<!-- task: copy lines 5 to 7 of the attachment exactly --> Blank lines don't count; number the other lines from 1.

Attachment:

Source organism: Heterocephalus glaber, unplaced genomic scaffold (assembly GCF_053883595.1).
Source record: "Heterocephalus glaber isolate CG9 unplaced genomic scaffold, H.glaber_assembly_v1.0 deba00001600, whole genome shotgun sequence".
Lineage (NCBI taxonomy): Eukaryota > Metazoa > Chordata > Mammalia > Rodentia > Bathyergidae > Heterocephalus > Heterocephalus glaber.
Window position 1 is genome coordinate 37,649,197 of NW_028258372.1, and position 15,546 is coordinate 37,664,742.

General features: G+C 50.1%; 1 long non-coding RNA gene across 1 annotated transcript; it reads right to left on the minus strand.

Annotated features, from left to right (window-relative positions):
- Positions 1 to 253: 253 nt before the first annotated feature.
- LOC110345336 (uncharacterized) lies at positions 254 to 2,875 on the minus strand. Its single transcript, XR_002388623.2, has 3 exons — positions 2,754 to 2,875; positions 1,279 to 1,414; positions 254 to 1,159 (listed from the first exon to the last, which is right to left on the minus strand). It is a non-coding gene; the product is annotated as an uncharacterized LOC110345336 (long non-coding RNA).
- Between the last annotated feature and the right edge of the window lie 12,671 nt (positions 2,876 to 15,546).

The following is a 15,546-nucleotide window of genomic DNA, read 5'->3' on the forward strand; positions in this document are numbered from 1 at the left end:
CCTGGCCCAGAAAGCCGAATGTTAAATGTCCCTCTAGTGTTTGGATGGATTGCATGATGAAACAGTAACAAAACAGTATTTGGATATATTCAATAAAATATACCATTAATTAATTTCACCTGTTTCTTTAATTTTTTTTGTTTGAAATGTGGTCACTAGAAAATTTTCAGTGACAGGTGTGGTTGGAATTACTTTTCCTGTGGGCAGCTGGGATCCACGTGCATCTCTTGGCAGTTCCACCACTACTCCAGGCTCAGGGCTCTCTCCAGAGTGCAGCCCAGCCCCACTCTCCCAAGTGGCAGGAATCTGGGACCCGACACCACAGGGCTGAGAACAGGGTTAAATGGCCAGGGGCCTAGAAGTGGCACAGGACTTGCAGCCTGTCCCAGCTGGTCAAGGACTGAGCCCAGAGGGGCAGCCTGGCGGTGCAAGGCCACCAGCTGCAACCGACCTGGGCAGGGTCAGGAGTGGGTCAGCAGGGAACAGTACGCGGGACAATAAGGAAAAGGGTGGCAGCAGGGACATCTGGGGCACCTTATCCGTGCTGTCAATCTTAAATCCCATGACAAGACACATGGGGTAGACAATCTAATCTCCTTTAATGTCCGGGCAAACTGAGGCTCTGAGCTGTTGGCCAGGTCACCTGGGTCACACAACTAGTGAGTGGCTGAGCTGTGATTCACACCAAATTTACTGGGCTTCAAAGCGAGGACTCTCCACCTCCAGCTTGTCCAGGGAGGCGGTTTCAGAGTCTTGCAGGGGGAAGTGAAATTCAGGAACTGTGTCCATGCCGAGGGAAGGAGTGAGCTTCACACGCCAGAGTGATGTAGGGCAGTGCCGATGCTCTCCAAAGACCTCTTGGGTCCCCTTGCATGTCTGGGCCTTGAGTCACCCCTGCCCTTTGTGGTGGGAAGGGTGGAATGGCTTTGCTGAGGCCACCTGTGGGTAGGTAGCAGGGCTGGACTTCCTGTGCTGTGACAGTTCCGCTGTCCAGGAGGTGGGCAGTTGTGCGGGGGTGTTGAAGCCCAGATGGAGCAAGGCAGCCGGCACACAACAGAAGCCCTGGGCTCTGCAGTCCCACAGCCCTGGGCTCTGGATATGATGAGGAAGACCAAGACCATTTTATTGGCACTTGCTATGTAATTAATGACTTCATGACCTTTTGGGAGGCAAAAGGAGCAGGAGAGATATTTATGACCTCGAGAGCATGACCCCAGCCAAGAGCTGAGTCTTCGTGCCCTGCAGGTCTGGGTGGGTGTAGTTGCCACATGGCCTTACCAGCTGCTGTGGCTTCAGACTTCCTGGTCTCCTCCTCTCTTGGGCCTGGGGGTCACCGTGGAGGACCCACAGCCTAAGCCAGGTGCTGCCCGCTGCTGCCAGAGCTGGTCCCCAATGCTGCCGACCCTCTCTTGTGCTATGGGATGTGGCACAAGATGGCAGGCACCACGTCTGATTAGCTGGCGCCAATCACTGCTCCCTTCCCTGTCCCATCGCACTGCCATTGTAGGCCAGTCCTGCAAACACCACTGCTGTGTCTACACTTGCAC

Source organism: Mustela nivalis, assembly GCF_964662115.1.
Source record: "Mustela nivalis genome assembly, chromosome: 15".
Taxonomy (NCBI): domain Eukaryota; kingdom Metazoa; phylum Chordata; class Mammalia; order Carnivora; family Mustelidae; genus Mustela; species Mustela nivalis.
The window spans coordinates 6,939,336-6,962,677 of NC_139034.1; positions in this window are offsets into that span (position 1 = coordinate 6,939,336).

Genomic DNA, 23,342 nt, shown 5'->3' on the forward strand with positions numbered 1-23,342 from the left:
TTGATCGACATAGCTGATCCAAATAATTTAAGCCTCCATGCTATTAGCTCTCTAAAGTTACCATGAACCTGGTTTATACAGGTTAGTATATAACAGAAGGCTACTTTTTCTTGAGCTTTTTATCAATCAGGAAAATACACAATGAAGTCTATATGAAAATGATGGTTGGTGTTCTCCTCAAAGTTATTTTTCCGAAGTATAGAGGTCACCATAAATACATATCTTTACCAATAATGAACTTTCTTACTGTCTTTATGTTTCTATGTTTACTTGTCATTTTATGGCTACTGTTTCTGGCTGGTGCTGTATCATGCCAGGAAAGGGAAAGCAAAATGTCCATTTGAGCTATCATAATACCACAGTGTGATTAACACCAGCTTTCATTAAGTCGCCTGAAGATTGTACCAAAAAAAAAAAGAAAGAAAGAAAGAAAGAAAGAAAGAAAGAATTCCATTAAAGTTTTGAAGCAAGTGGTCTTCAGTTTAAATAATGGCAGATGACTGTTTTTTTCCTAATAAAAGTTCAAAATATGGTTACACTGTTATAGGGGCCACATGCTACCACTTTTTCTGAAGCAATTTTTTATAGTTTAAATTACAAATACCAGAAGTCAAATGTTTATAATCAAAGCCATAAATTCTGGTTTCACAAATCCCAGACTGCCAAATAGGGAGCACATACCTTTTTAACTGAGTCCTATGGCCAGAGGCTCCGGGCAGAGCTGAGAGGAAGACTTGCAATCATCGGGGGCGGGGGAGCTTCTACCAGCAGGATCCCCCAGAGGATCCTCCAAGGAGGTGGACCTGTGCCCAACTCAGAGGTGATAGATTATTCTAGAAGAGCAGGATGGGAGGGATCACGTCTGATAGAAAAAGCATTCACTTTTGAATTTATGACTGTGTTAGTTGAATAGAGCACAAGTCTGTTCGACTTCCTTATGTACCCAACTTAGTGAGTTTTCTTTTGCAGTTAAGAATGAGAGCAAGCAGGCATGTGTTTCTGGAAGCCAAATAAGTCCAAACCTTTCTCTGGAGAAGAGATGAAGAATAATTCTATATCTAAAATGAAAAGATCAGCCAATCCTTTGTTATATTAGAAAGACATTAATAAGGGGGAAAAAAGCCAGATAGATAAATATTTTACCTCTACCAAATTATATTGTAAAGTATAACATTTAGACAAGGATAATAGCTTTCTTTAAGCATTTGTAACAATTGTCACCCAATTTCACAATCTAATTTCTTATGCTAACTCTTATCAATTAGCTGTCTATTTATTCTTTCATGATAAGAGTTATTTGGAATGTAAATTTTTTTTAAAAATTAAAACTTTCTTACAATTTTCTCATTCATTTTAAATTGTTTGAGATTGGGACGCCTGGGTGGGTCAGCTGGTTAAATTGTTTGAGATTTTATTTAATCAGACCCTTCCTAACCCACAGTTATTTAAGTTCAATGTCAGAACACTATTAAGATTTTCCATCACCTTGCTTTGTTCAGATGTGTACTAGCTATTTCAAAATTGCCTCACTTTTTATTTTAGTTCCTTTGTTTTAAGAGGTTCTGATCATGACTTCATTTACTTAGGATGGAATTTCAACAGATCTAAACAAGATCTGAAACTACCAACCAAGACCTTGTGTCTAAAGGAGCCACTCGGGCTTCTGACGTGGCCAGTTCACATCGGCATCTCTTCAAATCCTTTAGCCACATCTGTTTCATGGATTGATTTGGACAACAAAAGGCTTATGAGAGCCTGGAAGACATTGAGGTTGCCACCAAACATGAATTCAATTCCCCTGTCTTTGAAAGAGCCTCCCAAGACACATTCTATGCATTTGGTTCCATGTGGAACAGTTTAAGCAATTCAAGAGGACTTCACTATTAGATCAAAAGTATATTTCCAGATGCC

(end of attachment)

General features: G+C 50.1%; 1 long non-coding RNA gene across 1 annotated transcript; it reads right to left on the minus strand.

Annotated features, from left to right (window-relative positions):
- Positions 1 to 253: 253 nt before the first annotated feature.